Gen-Probe expects to enroll approximately 7,000 women in the study. Actual enrollment, however, may vary based on the prevalence of cervical disease among women in the trial. The trial enrollment and testing are expected to take approximately two years.
The APTIMA HPV assay is designed to run on Gen-Probe's fully automated, high-throughput TIGRIS(R) instrument system, and on the Company's current and future medium-throughput instrument platforms.
Separately, Gen-Probe remains on track to introduce its APTIMA HPV assay as a CE-marked product in Europe in the second half of 2008.
About HPV and Cervical Cancer
HPV is a group of viruses with more than 100 types, 14 of which have been categorized as high risk for the development of cervical cancer. While most women will be infected with HPV at some point in their lives, the majority of these infections are transient and resolve without any clinical symptoms or consequences. However, a small number of HPV infections progress and result in disease ranging from genital warts to cervical cancer. Since most HPV infections do not result in cancer, there is a need for a more specific test to identify women at greater risk of developing that disease.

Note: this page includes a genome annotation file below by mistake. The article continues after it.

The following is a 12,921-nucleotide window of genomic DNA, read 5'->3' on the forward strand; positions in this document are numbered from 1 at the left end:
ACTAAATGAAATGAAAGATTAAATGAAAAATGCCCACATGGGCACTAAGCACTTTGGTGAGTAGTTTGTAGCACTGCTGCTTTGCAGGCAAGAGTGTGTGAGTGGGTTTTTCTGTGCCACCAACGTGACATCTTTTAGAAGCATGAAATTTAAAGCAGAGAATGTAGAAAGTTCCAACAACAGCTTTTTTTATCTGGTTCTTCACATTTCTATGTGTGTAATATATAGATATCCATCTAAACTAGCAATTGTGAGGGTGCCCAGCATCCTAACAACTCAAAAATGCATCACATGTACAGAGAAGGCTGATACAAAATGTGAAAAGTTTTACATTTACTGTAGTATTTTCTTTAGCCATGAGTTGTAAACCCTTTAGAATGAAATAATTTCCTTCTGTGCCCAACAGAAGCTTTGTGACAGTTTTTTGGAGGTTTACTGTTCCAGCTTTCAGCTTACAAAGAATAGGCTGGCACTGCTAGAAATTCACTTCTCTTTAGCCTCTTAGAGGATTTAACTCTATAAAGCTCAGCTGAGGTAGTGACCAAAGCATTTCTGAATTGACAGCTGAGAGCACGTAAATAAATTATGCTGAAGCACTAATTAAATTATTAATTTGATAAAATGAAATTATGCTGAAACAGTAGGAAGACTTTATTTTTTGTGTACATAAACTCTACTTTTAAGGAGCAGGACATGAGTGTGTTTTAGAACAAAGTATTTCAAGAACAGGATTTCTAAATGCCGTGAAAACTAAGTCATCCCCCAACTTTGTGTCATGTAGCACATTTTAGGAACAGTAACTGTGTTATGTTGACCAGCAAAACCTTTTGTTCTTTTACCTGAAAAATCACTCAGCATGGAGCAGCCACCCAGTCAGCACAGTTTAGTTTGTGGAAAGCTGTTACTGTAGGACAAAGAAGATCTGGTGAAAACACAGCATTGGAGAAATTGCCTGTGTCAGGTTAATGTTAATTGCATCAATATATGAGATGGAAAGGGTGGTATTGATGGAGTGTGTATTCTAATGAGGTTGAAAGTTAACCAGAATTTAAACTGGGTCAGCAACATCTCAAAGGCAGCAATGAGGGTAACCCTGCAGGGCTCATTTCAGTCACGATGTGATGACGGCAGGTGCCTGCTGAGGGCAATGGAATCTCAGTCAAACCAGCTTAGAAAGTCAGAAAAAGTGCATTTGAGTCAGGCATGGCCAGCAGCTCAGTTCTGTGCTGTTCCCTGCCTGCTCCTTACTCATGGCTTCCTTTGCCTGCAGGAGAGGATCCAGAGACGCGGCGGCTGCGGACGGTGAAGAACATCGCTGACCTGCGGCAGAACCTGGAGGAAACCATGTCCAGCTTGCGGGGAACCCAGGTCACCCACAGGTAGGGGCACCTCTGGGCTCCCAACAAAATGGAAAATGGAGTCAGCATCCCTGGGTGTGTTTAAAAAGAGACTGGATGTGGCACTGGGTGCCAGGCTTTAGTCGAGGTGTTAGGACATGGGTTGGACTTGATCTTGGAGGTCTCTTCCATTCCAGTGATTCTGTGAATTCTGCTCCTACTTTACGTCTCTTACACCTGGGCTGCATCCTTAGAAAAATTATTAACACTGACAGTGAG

The most common test used for cervical cancer screening in the United States is the Pap test. Since the mid-1950s, screening with the Pap test has dramatically reduced the number of deaths from cervical cancer. Even so, the American Cancer Society estimates that there were more than 11,000 new cases of invasive cervical cancer in 2007, as well as nearly 4,000 deaths from the disease.
Despite the success of Pap testing in reducing mortality from cervical
cancer in the United S
|SOURCE Gen-Probe Incorporated|
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